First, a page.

A decade before the 1929 stock market crash there was a booming real estate market in New York City that Assistant Professor Anna Scherbina says resembles the housing bubble of the 1990s and 2000s.
In a recent radio interview, Scherbina discussed an index of home prices in Manhattan between 1920 and 1939 that she and Associate Professor Tom Nicholas of the Harvard Business School collected by hand from the Manhattan Public Library archives. This data set is informative because the housing market in Manhattan represented 5% to 10% of all the U.S. real estate wealth at that time.
As late as November 2009, President Obama’s proposal to limit tax breaks for charitable gifts and other itemized deductions to help pay for a health-care overhaul had gone nowhere in Congress, largely due to fears that limiting charitable tax deductions for wealthy people would dampen giving at a time when charities are under severe strain because of the recession.
Companies that generate high levels of cash flow might appear to be a solid market investment. However, finance researchers have shown that when companies build up more cash flow than they need, errant managers tend to spend the excess unwisely, which can actually drain shareholder value.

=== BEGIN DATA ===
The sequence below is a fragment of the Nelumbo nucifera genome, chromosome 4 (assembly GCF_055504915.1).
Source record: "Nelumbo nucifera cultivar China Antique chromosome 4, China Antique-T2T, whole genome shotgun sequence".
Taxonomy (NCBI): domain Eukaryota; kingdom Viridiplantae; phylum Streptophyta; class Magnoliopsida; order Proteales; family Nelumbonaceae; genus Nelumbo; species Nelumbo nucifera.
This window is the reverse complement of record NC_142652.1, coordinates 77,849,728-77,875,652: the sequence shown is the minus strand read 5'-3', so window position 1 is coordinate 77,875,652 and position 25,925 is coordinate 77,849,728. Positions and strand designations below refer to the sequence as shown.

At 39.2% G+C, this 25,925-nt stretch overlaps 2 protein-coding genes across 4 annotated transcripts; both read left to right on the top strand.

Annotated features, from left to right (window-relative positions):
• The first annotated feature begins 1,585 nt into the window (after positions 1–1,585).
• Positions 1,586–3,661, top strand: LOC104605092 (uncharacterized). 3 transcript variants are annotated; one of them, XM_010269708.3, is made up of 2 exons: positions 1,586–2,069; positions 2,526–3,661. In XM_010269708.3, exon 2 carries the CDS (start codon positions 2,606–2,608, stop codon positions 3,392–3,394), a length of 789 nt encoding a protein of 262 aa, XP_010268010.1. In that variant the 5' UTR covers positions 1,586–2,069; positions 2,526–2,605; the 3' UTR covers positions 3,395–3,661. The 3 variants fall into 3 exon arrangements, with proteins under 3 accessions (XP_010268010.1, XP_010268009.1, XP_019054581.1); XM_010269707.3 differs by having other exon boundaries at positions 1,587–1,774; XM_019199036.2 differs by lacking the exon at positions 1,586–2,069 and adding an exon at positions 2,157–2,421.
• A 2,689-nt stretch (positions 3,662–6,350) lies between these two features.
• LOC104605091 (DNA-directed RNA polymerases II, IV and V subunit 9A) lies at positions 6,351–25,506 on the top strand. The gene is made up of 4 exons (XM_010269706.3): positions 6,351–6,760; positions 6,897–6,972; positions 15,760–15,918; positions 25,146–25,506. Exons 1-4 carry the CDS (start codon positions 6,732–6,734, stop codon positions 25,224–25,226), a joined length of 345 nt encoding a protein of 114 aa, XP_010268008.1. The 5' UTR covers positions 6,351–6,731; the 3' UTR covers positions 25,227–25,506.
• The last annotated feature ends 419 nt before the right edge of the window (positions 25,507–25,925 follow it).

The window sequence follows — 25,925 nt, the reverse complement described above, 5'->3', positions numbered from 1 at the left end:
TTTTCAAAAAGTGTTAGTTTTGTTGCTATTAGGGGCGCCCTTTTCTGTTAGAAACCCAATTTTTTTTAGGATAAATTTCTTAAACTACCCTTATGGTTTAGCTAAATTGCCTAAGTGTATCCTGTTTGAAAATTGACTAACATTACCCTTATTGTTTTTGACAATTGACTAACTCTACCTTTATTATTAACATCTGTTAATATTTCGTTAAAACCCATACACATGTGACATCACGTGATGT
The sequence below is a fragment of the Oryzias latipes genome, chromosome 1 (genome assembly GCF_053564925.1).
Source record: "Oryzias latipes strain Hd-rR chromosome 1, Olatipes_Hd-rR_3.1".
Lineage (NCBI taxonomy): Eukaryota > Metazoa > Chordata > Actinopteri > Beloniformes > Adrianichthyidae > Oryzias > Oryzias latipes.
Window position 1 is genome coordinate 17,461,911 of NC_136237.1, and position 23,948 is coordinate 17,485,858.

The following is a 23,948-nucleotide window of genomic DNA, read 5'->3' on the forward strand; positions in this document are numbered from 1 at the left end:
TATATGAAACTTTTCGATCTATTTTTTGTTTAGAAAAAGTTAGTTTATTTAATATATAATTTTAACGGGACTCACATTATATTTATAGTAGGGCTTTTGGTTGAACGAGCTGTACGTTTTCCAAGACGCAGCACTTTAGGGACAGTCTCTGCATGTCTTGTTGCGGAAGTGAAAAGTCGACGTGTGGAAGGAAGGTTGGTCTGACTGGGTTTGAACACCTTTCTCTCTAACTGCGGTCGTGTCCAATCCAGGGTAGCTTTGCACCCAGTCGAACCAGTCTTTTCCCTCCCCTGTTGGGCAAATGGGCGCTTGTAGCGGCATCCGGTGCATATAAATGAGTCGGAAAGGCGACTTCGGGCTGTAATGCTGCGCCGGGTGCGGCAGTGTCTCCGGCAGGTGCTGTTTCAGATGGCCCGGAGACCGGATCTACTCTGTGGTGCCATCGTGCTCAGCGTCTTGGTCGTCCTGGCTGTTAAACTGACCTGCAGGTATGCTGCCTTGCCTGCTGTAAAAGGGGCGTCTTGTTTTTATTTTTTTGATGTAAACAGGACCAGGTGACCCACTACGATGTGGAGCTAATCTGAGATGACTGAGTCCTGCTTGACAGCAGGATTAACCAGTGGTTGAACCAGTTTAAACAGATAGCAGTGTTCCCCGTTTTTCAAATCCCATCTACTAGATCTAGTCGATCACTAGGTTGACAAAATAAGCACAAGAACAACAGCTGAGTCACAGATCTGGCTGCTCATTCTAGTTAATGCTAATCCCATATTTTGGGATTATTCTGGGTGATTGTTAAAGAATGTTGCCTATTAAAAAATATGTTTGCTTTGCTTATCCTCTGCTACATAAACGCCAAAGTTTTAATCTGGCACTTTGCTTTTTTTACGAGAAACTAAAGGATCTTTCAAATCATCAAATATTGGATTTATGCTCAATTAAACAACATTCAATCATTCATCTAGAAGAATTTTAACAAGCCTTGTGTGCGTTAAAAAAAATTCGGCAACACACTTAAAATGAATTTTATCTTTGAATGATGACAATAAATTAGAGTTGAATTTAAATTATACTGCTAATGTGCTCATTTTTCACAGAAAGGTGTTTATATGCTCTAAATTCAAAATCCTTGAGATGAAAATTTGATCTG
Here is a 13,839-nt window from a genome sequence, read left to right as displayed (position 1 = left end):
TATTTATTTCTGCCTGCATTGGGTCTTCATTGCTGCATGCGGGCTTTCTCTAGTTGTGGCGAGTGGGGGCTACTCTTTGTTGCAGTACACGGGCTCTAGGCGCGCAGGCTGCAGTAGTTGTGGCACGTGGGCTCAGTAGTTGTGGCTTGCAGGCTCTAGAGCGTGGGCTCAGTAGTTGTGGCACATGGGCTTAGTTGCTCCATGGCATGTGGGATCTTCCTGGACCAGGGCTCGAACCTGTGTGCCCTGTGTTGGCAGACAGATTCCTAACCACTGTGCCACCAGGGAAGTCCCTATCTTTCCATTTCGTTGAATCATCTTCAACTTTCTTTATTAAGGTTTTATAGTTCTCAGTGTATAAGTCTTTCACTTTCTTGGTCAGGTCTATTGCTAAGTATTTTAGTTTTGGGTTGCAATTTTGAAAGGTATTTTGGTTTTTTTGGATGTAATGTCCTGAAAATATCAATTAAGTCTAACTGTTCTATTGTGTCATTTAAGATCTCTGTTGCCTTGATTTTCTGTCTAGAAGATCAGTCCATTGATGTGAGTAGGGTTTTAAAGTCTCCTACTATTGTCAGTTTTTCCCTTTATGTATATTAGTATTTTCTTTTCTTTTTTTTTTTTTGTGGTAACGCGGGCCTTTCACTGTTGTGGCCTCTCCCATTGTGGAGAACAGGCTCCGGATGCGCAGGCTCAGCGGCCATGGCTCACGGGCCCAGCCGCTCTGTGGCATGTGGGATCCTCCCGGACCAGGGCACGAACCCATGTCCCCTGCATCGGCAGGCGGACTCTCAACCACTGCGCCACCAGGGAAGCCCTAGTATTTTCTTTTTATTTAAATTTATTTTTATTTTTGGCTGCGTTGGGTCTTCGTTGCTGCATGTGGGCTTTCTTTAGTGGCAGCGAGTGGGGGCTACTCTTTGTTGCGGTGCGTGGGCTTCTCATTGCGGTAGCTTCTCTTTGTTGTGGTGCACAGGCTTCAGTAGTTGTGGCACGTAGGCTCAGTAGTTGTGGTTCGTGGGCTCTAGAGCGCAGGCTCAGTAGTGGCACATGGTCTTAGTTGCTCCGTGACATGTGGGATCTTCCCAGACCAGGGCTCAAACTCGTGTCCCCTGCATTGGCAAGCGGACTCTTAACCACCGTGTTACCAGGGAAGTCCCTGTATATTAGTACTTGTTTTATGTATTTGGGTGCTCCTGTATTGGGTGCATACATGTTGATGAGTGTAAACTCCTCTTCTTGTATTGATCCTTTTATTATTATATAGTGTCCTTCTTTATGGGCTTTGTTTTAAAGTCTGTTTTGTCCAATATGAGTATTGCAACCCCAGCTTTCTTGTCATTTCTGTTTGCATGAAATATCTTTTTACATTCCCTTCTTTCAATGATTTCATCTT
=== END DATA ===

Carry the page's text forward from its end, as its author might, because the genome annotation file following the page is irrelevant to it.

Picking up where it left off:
Established in 2006, with a challenge grant from the California Clean Energy Fund and Professor Andrew Hargadon as founding director, the UC Davis Energy Efficiency Center (EEC) is the first university-based organization to focus on the transfer of energy saving technology into the marketplace.
Assistant Professor Gina Dokko, who joined the School’s faculty in July, spent the summer presenting her latest research in the U.S. and Europe, traveling to the 25th EGOS Colloquium in Barcelona, Spain, and the Academy of Management conference in August in Chicago.
Female representation on company board seats and in executive positions in the business world has not moved forward as hoped, but by some measures, it is slowly losing ground again. Wendy Beecham, CEO of the Forum for Women Entrepreneurs & Executives is quoted from a recently released study by University of California at Davis.
When it comes to the nation’s efforts to curb global warming, few places are more important than Sacramento; it is here that California’s groundbreaking laws and regulations are written. Dean Steven Currall is quoted in this article.
UC Davis Graduate School of Management study last year noted that even as the number of women in the workforce increased over the past year, the percentage of women in the corporate boardroom of California’s top 400 publicly traded companies dropped from 10 percent to 9.8 percent. Nearly half of the 400 companies, including Carlsbad’s Callaway Golf, have no women on their corporate boards.